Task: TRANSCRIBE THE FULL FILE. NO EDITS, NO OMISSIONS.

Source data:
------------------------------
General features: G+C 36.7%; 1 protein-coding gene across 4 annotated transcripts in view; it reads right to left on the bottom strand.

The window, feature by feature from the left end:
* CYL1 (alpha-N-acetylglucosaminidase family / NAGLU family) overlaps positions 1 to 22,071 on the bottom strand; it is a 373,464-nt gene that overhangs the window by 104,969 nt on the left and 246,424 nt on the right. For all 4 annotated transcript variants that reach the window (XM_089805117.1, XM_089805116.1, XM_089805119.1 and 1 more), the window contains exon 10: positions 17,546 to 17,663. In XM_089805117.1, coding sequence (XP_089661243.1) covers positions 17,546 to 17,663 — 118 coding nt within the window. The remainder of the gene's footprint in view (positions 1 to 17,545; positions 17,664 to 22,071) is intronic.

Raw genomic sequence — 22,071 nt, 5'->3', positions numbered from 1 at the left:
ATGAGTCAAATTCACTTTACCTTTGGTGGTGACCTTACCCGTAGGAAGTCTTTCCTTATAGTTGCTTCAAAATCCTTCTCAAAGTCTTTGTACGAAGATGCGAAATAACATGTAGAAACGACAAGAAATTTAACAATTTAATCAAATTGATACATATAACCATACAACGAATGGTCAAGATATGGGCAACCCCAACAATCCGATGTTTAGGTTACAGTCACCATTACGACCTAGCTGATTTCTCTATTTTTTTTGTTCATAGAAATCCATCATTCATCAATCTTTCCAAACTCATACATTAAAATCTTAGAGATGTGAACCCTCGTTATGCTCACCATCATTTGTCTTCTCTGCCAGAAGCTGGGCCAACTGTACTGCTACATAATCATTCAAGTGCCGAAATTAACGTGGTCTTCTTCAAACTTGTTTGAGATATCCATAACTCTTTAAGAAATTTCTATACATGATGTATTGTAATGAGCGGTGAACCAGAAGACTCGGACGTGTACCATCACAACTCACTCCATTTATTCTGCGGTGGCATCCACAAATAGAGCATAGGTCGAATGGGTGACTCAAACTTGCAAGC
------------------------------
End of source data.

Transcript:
General features: G+C 36.7%; 1 protein-coding gene across 4 annotated transcripts in view; it reads right to left on the bottom strand.

The window, feature by feature from the left end:
* CYL1 (alpha-N-acetylglucosaminidase family / NAGLU family) overlaps positions 1 to 22,071 on the bottom strand; it is a 373,464-nt gene that overhangs the window by 104,969 nt on the left and 246,424 nt on the right. For all 4 annotated transcript variants that reach the window (XM_089805117.1, XM_089805116.1, XM_089805119.1 and 1 more), the window contains exon 10: positions 17,546 to 17,663. In XM_089805117.1, coding sequence (XP_089661243.1) covers positions 17,546 to 17,663 — 118 coding nt within the window. The remainder of the gene's footprint in view (positions 1 to 17,545; positions 17,664 to 22,071) is intronic.

Raw genomic sequence — 22,071 nt, 5'->3', positions numbered from 1 at the left:
ATGAGTCAAATTCACTTTACCTTTGGTGGTGACCTTACCCGTAGGAAGTCTTTCCTTATAGTTGCTTCAAAATCCTTCTCAAAGTCTTTGTACGAAGATGCGAAATAACATGTAGAAACGACAAGAAATTTAACAATTTAATCAAATTGATACATATAACCATACAACGAATGGTCAAGATATGGGCAACCCCAACAATCCGATGTTTAGGTTACAGTCACCATTACGACCTAGCTGATTTCTCTATTTTTTTTGTTCATAGAAATCCATCATTCATCAATCTTTCCAAACTCATACATTAAAATCTTAGAGATGTGAACCCTCGTTATGCTCACCATCATTTGTCTTCTCTGCCAGAAGCTGGGCCAACTGTACTGCTACATAATCATTCAAGTGCCGAAATTAACGTGGTCTTCTTCAAACTTGTTTGAGATATCCATAACTCTTTAAGAAATTTCTATACATGATGTATTGTAATGAGCGGTGAACCAGAAGACTCGGACGTGTACCATCACAACTCACTCCATTTATTCTGCGGTGGCATCCACAAATAGAGCATAGGTCGAATGGGTGACTCAAACTTGCAAGC